Localism Bill

Memorandum submitted by Ross McNeill (L 132)

1.0 Summary

Chapter 5, Section 103 Retrospective Planning Permission

The application of this clause in the bill relies on the Local Planning Authority having successfully applied an Enforcement Notice on the land.

There can be a considerable time scale involved from notice of Breach, through issue of Enforcement Notice to expiry of all appeal periods before the Notice is enacted. This will negate the ability of LPA to decide to refuse a rapid retrospective application after breach on the grounds that no Enforcement Notice is currently valid. The LPA may also have applied negotiated compliance which is not considered.

2.0 Consideration of Enforcement Notice Appeal being allowed.

Action by an LPA to refuse to accept a retrospective application under the terms of the bill could become unlawful if the Enforcement Notice applied on the land is subsequently overturned at Appeal. This will lead to LPA’s accepting all retrospective applications to prevent costs incurred in erroneous refusal to accept.

3.0 Consideration for lack of previous Enforcement by LPA’s on reported breaches.

With increasing costs of Enforcement LPA’s are setting priority for Enforcement based on a set priority list. This may mean that an Enforcement Notice to a reported breach has not been issued but has been subject to negotiated compliance and so the LPA does not have the right to refuse any subsequent retrospective application.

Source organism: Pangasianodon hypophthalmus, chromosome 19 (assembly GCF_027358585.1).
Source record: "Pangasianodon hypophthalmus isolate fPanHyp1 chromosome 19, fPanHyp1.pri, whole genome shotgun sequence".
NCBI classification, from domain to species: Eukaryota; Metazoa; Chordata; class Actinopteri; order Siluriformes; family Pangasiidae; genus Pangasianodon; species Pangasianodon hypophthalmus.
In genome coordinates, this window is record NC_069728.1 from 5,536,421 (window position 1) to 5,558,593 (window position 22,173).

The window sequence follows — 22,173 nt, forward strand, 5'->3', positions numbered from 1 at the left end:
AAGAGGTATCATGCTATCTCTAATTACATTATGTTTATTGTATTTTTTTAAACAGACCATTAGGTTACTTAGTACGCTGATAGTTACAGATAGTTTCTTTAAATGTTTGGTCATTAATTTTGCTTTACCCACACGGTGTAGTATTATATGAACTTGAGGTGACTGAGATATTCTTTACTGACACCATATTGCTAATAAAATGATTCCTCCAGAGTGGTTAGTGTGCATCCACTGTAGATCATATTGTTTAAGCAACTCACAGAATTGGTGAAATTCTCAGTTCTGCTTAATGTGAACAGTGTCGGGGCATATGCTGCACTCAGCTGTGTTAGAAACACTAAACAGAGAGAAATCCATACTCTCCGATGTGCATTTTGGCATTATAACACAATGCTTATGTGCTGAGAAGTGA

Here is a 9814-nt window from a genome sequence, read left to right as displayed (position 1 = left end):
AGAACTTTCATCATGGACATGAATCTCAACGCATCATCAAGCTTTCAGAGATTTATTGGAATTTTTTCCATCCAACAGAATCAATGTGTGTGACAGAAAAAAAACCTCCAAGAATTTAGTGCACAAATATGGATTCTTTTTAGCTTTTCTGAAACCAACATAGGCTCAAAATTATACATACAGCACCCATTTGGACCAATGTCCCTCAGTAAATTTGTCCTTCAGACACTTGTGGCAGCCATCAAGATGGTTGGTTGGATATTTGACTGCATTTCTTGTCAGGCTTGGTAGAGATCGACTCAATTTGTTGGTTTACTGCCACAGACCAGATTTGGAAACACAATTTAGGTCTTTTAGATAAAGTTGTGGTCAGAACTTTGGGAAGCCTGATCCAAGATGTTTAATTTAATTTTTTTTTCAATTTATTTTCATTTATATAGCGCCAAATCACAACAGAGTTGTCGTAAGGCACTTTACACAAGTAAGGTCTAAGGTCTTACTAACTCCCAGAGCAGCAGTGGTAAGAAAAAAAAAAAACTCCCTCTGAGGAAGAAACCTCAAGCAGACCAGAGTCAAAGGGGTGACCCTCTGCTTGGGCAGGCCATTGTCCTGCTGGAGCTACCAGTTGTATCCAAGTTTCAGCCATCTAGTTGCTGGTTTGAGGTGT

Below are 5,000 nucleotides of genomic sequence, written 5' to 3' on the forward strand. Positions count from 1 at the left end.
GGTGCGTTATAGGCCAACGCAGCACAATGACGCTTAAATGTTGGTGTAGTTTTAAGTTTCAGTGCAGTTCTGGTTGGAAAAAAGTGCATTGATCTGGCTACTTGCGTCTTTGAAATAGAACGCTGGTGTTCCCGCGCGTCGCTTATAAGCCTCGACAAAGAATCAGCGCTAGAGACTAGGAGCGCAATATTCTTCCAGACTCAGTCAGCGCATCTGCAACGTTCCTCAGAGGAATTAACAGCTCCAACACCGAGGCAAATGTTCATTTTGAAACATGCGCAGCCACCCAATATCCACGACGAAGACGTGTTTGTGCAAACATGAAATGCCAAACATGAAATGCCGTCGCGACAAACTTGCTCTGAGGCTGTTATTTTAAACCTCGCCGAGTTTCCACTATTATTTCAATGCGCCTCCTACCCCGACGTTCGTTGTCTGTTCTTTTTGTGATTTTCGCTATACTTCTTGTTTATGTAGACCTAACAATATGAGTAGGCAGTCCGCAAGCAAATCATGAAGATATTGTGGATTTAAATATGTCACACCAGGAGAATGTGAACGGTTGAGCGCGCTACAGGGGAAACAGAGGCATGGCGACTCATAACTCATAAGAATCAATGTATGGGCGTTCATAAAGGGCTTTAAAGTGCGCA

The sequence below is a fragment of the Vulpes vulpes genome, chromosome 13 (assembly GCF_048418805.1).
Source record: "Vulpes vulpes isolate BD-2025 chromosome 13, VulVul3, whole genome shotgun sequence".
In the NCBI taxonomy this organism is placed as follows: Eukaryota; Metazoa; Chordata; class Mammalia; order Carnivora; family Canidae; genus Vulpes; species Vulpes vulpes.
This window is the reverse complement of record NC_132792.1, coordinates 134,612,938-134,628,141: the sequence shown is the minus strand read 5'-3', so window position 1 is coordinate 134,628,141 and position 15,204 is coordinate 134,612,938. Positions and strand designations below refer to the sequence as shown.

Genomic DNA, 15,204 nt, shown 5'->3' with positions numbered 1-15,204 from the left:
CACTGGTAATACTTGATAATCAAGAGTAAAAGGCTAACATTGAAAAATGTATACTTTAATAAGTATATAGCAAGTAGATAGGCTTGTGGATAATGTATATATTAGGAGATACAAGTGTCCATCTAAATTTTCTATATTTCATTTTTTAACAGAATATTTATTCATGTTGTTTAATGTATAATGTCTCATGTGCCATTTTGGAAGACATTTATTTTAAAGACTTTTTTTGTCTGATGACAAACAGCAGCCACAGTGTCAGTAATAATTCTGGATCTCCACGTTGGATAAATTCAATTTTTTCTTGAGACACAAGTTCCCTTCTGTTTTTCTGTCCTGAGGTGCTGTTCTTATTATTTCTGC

e.g. Wychavon District Council


Enforcing compliance with planning control can be both time consuming and complex. Cases will be judged against a set priority list, which will speed up the response to a complaint and ensure that residents are kept well informed of the progress. In most cases the Council will try to negotiate compliance rather than pursue formal action. However, in those cases where serious environmental damage or harm to the amenities of neighbouring residents is taking place, or where damage is being caused to protected trees and/or listed buildings, then the Council will use the full range of powers available to bring the matter speedily under control.

Whilst it is a criminal offence to carry out unauthorised works to a listed building or a protected tree, it is not illegal or an offence to carry out a development or use that does not have proper planning permission. It is merely unauthorised and no criminal offence has been committed. Only when the Council have served formal enforcement or similar notices, all avenues of appeal have been exhausted and time periods for compliance have expired, does a use or development become illegal and a criminal offence.

The person against whom an enforcement notice is served has rights of appeal which must be respected although this may result in some delay in securing a resolution of the matter.

Feb ruary 2011